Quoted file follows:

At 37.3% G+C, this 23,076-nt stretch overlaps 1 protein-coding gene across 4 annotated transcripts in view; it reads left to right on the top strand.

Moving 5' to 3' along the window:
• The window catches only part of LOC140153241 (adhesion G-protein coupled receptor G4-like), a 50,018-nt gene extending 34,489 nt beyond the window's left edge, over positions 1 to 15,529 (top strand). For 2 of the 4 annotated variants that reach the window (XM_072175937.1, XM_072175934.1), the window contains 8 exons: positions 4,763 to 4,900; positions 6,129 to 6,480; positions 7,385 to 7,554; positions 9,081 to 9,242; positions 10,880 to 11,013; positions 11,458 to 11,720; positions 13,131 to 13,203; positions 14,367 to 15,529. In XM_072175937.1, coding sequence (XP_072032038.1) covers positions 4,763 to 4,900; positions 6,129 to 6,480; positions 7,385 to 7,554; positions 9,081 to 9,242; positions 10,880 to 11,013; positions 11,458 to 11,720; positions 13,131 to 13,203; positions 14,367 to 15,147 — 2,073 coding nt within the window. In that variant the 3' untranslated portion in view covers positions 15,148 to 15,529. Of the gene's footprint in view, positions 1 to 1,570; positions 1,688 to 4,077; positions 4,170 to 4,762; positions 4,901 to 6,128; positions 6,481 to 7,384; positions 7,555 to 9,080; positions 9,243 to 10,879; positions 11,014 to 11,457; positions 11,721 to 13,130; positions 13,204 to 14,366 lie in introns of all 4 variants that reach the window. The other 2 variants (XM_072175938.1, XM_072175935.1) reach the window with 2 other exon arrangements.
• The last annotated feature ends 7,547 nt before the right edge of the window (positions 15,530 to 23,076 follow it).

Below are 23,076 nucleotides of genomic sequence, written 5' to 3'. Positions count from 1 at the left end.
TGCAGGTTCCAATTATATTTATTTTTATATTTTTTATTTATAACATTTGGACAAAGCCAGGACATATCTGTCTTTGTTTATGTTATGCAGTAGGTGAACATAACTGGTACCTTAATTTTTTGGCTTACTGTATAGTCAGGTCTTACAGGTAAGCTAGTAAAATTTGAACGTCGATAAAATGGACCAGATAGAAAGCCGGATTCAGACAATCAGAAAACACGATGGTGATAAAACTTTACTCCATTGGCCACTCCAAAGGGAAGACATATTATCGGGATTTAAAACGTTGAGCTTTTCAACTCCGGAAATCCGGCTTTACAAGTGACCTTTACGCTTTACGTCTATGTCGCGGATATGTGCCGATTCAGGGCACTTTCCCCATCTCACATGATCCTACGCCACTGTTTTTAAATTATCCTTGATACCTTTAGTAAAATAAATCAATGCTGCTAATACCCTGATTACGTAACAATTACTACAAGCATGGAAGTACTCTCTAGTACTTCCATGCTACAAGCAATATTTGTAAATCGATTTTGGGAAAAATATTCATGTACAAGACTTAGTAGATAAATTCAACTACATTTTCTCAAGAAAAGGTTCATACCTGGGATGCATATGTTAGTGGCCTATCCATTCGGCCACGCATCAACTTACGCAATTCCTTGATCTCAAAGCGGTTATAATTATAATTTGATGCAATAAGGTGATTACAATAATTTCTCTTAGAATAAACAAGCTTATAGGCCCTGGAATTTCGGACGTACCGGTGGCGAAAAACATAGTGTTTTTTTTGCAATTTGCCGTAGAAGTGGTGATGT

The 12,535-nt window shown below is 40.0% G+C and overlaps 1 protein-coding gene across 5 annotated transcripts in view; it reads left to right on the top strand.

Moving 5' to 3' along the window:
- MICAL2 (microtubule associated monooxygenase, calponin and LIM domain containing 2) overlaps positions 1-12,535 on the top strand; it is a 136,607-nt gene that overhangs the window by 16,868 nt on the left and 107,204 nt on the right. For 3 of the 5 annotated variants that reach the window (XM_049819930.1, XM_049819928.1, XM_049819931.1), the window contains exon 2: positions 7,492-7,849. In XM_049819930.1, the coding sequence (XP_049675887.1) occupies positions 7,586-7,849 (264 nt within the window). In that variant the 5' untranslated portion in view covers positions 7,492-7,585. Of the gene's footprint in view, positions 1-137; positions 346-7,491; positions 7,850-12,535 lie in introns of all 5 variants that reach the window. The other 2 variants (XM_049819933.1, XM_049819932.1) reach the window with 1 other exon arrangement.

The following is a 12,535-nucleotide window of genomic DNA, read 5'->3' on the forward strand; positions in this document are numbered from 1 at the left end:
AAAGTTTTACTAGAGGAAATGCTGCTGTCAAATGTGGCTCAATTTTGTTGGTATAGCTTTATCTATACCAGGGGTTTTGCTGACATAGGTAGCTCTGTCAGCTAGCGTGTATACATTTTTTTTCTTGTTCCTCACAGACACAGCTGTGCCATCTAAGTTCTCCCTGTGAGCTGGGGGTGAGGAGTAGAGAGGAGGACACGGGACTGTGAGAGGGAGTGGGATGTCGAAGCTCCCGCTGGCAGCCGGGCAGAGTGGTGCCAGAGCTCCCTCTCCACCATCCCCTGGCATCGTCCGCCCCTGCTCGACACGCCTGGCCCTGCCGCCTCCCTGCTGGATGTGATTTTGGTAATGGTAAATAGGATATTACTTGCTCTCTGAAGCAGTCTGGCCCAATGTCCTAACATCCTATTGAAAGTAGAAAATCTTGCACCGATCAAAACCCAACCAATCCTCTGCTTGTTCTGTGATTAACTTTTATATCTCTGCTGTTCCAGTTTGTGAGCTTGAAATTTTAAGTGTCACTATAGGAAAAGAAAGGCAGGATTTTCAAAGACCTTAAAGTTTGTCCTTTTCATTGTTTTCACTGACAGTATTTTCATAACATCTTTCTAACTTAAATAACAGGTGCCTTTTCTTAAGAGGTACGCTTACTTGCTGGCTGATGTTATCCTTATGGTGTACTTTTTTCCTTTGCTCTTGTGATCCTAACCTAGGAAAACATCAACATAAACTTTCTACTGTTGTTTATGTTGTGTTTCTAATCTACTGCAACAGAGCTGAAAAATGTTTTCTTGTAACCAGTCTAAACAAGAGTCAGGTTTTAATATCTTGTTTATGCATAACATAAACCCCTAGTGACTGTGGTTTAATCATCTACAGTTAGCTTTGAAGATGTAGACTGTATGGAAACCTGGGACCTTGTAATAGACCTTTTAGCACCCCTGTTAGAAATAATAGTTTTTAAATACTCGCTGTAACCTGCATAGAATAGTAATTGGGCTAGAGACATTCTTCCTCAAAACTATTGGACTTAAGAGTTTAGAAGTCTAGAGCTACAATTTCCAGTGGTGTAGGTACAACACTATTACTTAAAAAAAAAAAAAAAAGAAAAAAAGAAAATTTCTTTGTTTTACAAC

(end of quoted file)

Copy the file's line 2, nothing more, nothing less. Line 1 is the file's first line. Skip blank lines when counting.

Moving 5' to 3' along the window: